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Maternal body composition in seedstock herds. 1. Grazing management strategy influences perspectives on optimal balance of production traits and maternal productivity
- Lee, S. J., Nuberg, I. K., Pitchford, W. S.
- Animal production science 2018 v.58 no.1 pp. 117-124
- animal breeders, animal husbandry, attitudes and opinions, beef, beef cattle, body condition, breeding programs, cattle production, cooperative research, cows, feeding methods, genetic factors, grazing management, herds, interviews, markets, milk, production technology, subcutaneous fat, Australia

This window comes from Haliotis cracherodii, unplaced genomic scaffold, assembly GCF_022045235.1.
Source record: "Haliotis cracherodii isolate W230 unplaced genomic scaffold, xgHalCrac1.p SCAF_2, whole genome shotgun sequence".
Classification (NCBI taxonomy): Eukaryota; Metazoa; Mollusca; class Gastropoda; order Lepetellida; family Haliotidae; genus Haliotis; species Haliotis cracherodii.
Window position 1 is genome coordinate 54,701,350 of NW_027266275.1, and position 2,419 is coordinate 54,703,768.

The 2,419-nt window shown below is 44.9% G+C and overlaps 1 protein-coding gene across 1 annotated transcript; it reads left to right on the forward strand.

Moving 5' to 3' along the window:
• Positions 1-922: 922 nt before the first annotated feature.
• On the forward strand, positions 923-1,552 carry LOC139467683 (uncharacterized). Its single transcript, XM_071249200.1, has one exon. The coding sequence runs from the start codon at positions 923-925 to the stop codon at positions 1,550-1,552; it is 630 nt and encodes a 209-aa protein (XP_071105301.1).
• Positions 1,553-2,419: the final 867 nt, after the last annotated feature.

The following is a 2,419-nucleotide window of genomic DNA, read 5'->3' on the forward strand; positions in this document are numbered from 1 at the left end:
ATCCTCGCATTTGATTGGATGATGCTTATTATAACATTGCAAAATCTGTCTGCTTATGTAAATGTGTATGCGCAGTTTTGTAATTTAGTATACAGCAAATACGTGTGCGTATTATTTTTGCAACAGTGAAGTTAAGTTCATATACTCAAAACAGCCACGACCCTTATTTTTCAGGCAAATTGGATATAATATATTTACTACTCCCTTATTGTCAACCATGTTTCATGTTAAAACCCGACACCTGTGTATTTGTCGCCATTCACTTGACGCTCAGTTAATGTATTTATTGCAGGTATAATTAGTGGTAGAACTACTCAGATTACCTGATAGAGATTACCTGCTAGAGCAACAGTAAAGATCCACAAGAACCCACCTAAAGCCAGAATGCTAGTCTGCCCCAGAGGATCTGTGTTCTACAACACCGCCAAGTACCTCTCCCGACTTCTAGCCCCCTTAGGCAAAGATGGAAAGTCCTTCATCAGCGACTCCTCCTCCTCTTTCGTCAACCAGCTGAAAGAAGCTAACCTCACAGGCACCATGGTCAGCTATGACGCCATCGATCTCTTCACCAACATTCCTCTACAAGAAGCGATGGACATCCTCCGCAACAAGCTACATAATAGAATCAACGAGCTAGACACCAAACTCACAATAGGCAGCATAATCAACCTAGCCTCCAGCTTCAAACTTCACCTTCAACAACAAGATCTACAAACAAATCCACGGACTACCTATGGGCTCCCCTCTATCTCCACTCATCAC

- Seedstock breeders’ perspectives on topics associated with maternal productivity in beef cattle were investigated through the use of qualitative in-depth semi-structured interviews. Given the complexity of maternal productivity, it is possible that some issues may not be fully captured by recording performance and data analysis. This paper discusses theory emerging from content analysis of interview data on management and genetic factors affecting maternal productivity as detailed by seedstock breeders in southern Australia. Overall, 24 interviews were conducted as part of an intensive field-work component with seedstock breeders involved with the Cooperative Research Centre for Beef Genetic Technologies’ Maternal Productivity Project. Qualitative content analysis of interview data revealed a considerable divergence in attitudes to cow management with regards to grazing management, body condition fluctuation and the utilisation of body fat reserves. Specifically, production systems diverged on the basis of animal management characterised by either ‘controlled’ or ‘variable input’ feeding strategies. Variation in management approach was associated with different perspectives on the perceived importance of selecting for production traits including growth, beef yield and milk compared with selection for perceived resilience traits including increased subcutaneous fat. The results demonstrated that among seedstock breeders targeting similar end markets, substantial variation in animal selection and management exists and this requires further characterisation to ensure breeding programs and animal management are optimal.